Future Oil and Gas Potential of Northeast Arizona
John R. Barwin, Robert W. King, Charles A. Hassenfratz, 1971. "Future Oil and Gas Potential of Northeast Arizona", Future Petroleum Provinces of the United States—Their Geology and Potential, Volumes 1 & 2, Ira H. Cram
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Northeastern Arizona, comprising Apache, Navajo, and Coconino Counties, has moderate to poor overall potential for future oil and gas reserves. Strati- graphic traps and a few undrilled anticlinal features will be important in future discoveries. Drilling depths are generally less than 8,000 ft (2,438 m). Leasing, accessibility, and markets may be problems in certain areas.
The Paradox basin of northern Apache County has the best oil potential in northeastern Arizona. Carbonate banks or reefs in the Pennsylvanian Hermosa Formation are particularly prospective. Oil accumulations in Mississippian and Devonian rocks are likely to be found in subtle stratigraphic traps because most of the obvious anticlines have been drilled. Traps completely filled with inert gas are detrimental to oil occurrence. Fields similar to Dineh-bi-Keyah, which produces from a Tertiary sill, may be difficult to find. The Permian in the southwestern Paradox basin offers only slight oil potential, and the Triassic and Jurassic rocks are not considered prospective. Leases can be obtained by competitive bid from the Navajo Indians.
The Black Mesa basin, centering in northern Navajo County, has been sparsely drilled and offers only moderate future oil potential. Past drilling has been disappointing, but a few oil shows and thin porosity zones have been found in the Devonian and Mississip- pian. The Pennsylvanian and Lower Permian are largely a redbed sequence with little potential. The Coconino Sandstone of Permian age is devoid of oil shows, producing only helium-bearing inert gas at Pinta Dome on the south. Undrilled anticlinal trends are present in the northern Black Mesa basin, and there are pre- Pennsylvanian truncation possibilities in the eastern and southern parts of the basin.
The small Holbrook basin, which centers in southern Navajo County, has some future oil potential. Wells have found porosity and a few shows in Permian, Pennsylvanian, Mississippian, and Devonian rocks.
The general Flagstaff area of southern Coconino County may have oil potential in Mississippian and Devonian rocks. Oil shows are present along the Mogollon Rim outcrop and in several wells.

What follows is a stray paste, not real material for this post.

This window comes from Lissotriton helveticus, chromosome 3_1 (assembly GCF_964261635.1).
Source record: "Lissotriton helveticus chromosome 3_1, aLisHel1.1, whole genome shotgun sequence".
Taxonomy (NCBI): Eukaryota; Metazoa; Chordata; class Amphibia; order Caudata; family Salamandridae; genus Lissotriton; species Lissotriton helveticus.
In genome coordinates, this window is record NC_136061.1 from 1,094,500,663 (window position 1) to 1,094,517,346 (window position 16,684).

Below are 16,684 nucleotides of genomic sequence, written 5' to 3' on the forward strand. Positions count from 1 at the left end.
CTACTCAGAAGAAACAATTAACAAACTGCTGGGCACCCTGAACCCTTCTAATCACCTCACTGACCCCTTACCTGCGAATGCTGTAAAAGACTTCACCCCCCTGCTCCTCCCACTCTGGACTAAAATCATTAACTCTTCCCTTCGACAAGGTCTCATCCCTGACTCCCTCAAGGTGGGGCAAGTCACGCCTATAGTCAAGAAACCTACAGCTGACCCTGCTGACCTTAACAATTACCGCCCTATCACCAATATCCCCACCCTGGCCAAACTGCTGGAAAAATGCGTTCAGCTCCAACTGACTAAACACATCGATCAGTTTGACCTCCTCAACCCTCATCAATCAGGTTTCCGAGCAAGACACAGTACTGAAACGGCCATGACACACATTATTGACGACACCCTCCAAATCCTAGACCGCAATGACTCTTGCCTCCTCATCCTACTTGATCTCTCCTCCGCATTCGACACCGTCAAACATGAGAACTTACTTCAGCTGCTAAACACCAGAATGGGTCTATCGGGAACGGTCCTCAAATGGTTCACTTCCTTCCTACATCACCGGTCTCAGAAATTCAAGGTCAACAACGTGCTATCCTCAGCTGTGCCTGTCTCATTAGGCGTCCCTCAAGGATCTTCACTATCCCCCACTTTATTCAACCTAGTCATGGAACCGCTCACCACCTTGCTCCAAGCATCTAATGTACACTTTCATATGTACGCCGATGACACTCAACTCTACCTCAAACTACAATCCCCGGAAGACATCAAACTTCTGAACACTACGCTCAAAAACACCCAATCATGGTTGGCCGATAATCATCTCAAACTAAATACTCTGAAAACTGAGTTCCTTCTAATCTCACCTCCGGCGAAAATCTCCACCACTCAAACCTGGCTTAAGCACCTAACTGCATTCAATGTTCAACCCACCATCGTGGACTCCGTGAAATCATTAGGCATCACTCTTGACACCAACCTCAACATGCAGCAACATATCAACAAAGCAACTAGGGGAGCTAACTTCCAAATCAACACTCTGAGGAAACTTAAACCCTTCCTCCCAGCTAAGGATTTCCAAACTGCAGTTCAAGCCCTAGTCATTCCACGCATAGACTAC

The Preston Bench—Kaibito Saddle area of northeastern Coconino and northern Navajo Counties could have potential in the pre-Pennsylvanian, but good prospects will be difficult to find. The crests of the Defiance and Kaibab uplifts are not considered prospective.
Figures & Tables
The geology of the entire United States, including the continental shelf and slope, was studied by petroleum geologists to determine its petroleum potential. Prospective areas of the 11 regions were assessed qualitatively and, usually, quantitatively.
The prospective basinal area covers approximately 3.2 million sq mi (statute; 8.3 million sq km) and contains approximately 6 million cu mi (25 million cu km) of sedimentary rock above basement or 30,000 ft (9,144 m). Other less prospective areas are, in the aggregate, large.
The prospective area has not been explored adequately. Many high-potential areas are indicated by the geology and extent of exploration, particularly in parts of Alaska, California, Colorado, Louisiana, Mississippi, Montana, New Mexico, North Dakota, Oklahoma, Texas, Utah, and Wyoming, and in parts of the offshore of Alaska, California, Louisiana, and Texas. The prospective Atlantic, Florida, and Alaska continental shelves, and the entire continental slope, barely have been touched by drilling, and other prospective areas and depths on land and the continental shelf remain largely unexplored.
Estimates of potential crude oil reserves of the basinal area only, exclusive of known reserves, range from 227 to 436 billion bbl of original oil in place. The potential probably exceeds the mean of 332 billion bbl. Approximately 32 percent of the oil in place would be recoverable at known rates of recovery. Ultimately, the rate of recovery may reach 60 percent.
Estimates of potential natural gas reserves exclusive of known reserves range from 595 to 1,227 trillion cu ft of recoverable natural gas. The gas potential also probably exceeds the mean of 911 trillion cu ft.
The ultimate petroleum potential of the United States, including known reserves, may exceed 432 billion bbl of crude oil, 1,543 trillion cu ft of natural gas, and 49 billion bbl of natural gas liquids.
Finding and developing the large petroleum potential will require a great amount of drilling because a significant percentage of the visualized undiscovered crude oil and natural gas is in stratigraphic traps, combination stratigraphic and structural traps, reefs, and complex structural situations. Estimates of future domestic demand call for accelerated exploration. To the extent that policies of industry and government militate against accelerated exploration, particularly drilling, a high percentage of the petroleum resources of the United States will not be reduced to possession.